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  • Sylvia Moore 12:47 pm on January 19, 2011 Permalink | Reply
    Tags: , , , , , , , , , public airwaves, , speech, Sue Wilson, ,   

    Broadcast Blues’ Sue Wilson Talks About Hate Speech 

    How did so much of American radio and television turn from a marketplace of diverse political ideas into a cesspool of Wall Street propaganda and violent-tinged ranting? In the aftermath of the deadly shootings in Tucson, Arizona, filmmaker Sue Wilson appeared Jan. 12 on Nicole Sandler’s Radio or Not show to talk about how media consolidation destroyed the ability of communities to control local programming and led to the rise of hate speech on the public airwaves. Sue also talks about her plans to start an organized effort to legally challenge the radio licenses of broadcasters who abuse the public trust. Sue’s excellent film, Broadcast Blues, outlines the history and consequences of the deregulation of radio and television. The interview starts at 1:16:55. Click here to listen.

     
  • Sylvia Moore 3:54 pm on January 11, 2011 Permalink | Reply
    Tags: Arizona, assassination, , , , Clarence Dupnik, , , , , extremism, , , First Amendment, , , , Gabrielle Giffords, genocide, , , Jared Lee Loughner, , license, , , media monopolies, , , political, political violence, , public broadcasting, , , , , Roger Ailes, speech, Telecommunications Act,   

    How Many More Have to Die Before Big Media Stops Peddling Hate? 

    Last Saturday, when I saw the headlines blaring from Internet that a Democratic congresswoman from Arizona, Rep. Gabrielle Giffords, had been nearly assassinated in Tucson, my blood ran cold. My initial shock turned to anger as I read that the suspect, Jared Lee Loughner, allegedly gunned down another 18 people, killing six of them, including a young child. I had been fearing this day ever since President Obama’s inauguration two years ago, when incidences of threats and actual political violence suddenly exploded, amid a noxious stew of violent rightwing rhetoric emanating from our public airwaves.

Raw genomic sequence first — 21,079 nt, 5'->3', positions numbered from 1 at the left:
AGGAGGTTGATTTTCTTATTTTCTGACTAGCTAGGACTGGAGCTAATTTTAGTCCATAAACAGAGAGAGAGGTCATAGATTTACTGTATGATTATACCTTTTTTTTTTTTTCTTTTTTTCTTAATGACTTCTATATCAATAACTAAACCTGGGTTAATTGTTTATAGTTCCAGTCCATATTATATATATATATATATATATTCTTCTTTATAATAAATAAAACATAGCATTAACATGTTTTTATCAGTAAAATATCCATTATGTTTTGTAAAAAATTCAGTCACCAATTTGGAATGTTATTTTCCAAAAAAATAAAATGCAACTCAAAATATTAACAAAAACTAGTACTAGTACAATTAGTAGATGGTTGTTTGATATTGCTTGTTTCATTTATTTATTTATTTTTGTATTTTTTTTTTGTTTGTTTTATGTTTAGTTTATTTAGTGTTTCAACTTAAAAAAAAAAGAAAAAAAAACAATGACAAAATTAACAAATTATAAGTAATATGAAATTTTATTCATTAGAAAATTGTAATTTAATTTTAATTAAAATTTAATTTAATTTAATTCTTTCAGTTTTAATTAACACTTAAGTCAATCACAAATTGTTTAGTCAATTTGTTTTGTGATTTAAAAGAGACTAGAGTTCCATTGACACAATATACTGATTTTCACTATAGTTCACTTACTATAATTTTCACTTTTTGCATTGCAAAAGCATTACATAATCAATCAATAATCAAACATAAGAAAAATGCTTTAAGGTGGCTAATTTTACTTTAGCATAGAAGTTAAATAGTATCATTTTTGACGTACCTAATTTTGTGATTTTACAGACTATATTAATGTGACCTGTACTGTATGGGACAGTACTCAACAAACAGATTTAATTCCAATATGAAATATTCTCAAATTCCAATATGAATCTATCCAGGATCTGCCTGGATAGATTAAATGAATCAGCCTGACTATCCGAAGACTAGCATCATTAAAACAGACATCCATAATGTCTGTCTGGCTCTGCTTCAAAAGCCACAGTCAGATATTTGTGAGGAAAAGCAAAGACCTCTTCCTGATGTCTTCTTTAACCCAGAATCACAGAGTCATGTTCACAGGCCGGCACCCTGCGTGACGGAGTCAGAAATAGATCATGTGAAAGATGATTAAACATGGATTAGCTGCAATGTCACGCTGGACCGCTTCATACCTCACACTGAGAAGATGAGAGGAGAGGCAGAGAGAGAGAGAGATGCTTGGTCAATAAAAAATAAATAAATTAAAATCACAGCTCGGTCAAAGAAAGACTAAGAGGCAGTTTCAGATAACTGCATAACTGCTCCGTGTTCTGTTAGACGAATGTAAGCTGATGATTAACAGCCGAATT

For years, I kept hoping that the President and Congress would do something to rein in the corporate media companies who continue to showcase hatemongering radio and TV commentators, and rake in millions of dollars at the expense of reasoned debate and civil public discourse. I wrote letters about my concerns to my congressional representatives. I blogged about it. I wanted our public officials to take this abuse of free speech on our public airwaves much more seriously.

    I wasn’t as worried about President Obama’s safety, because of the fortress-like security apparatus afforded to American commanders-in-chief. No, I had a feeling that the first attempted political assassination of a government official in many years would be on a member of Congress. Now it’s happened. And so many other innocent lives were lost or ruined in the attack.

    None of these extremist broadcast commentators told Loughner, or anybody else, to go and massacre people. But they and the companies who employ them have perpetuated an environment where violent rhetoric is deemed an acceptable form of entertainment, where media personalities steer close to or even commit incitement, and where alternative viewpoints are scarce. Unfortunately, our public leaders – Democrats as well as Republicans – have acquiesced to the wishes of Big Media by allowing deregulation and corporate consolidation. Our government has also gotten rid of equal time rules, and declawed the Federal Communications Commission, which is supposed to oversee broadcast outlets and protect the public interest. On top of that, the United States, unlike other Western countries, lacks a robust public broadcast system that can provide an antidote to corporate media’s worst programming. So we see large portions of the population whose only source of news and information comes from extremist radio figures and lightweight local TV news broadcasts. Add to this large-scale ignorance, a toxic brew of massive income inequality, racism and bigotry, and easy access to guns. It took Pima County Sheriff Clarence Dupnik, who oversees Tucson, to finally say to the mainstream what many of us in the media reform movement have been screaming about for years: